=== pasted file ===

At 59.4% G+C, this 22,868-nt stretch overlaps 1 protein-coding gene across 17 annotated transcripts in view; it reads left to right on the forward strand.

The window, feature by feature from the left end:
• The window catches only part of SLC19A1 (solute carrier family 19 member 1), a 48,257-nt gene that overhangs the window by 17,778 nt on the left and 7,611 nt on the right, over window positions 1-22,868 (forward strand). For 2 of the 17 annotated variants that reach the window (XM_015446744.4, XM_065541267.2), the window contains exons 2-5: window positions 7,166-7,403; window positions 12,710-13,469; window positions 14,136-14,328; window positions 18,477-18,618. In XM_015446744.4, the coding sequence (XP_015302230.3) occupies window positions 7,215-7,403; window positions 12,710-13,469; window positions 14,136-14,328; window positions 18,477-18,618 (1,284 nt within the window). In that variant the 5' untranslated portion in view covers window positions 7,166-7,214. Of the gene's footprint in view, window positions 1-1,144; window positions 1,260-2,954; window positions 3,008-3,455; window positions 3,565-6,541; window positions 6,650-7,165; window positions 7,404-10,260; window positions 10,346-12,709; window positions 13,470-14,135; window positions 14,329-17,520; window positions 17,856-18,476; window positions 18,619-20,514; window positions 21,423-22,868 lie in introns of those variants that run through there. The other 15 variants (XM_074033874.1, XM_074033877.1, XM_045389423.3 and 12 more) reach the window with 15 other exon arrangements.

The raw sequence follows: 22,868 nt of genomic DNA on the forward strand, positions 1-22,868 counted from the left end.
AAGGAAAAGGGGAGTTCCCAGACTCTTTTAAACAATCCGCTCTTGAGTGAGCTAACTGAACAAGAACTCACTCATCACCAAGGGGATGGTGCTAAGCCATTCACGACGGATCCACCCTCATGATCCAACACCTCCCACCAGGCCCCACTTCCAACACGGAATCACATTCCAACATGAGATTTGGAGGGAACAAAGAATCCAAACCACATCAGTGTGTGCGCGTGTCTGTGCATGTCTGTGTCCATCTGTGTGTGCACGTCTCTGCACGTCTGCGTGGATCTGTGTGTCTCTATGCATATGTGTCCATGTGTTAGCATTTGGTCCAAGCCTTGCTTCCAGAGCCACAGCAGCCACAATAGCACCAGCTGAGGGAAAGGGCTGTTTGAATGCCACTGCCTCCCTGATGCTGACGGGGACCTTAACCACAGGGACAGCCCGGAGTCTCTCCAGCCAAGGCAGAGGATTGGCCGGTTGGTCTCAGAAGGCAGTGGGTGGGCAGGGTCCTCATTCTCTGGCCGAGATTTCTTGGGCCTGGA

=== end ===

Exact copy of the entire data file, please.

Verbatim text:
At 59.4% G+C, this 22,868-nt stretch overlaps 1 protein-coding gene across 17 annotated transcripts in view; it reads left to right on the forward strand.

The window, feature by feature from the left end:
• The window catches only part of SLC19A1 (solute carrier family 19 member 1), a 48,257-nt gene that overhangs the window by 17,778 nt on the left and 7,611 nt on the right, over window positions 1-22,868 (forward strand). For 2 of the 17 annotated variants that reach the window (XM_015446744.4, XM_065541267.2), the window contains exons 2-5: window positions 7,166-7,403; window positions 12,710-13,469; window positions 14,136-14,328; window positions 18,477-18,618. In XM_015446744.4, the coding sequence (XP_015302230.3) occupies window positions 7,215-7,403; window positions 12,710-13,469; window positions 14,136-14,328; window positions 18,477-18,618 (1,284 nt within the window). In that variant the 5' untranslated portion in view covers window positions 7,166-7,214. Of the gene's footprint in view, window positions 1-1,144; window positions 1,260-2,954; window positions 3,008-3,455; window positions 3,565-6,541; window positions 6,650-7,165; window positions 7,404-10,260; window positions 10,346-12,709; window positions 13,470-14,135; window positions 14,329-17,520; window positions 17,856-18,476; window positions 18,619-20,514; window positions 21,423-22,868 lie in introns of those variants that run through there. The other 15 variants (XM_074033874.1, XM_074033877.1, XM_045389423.3 and 12 more) reach the window with 15 other exon arrangements.

The raw sequence follows: 22,868 nt of genomic DNA on the forward strand, positions 1-22,868 counted from the left end.
AAGGAAAAGGGGAGTTCCCAGACTCTTTTAAACAATCCGCTCTTGAGTGAGCTAACTGAACAAGAACTCACTCATCACCAAGGGGATGGTGCTAAGCCATTCACGACGGATCCACCCTCATGATCCAACACCTCCCACCAGGCCCCACTTCCAACACGGAATCACATTCCAACATGAGATTTGGAGGGAACAAAGAATCCAAACCACATCAGTGTGTGCGCGTGTCTGTGCATGTCTGTGTCCATCTGTGTGTGCACGTCTCTGCACGTCTGCGTGGATCTGTGTGTCTCTATGCATATGTGTCCATGTGTTAGCATTTGGTCCAAGCCTTGCTTCCAGAGCCACAGCAGCCACAATAGCACCAGCTGAGGGAAAGGGCTGTTTGAATGCCACTGCCTCCCTGATGCTGACGGGGACCTTAACCACAGGGACAGCCCGGAGTCTCTCCAGCCAAGGCAGAGGATTGGCCGGTTGGTCTCAGAAGGCAGTGGGTGGGCAGGGTCCTCATTCTCTGGCCGAGATTTCTTGGGCCTGGA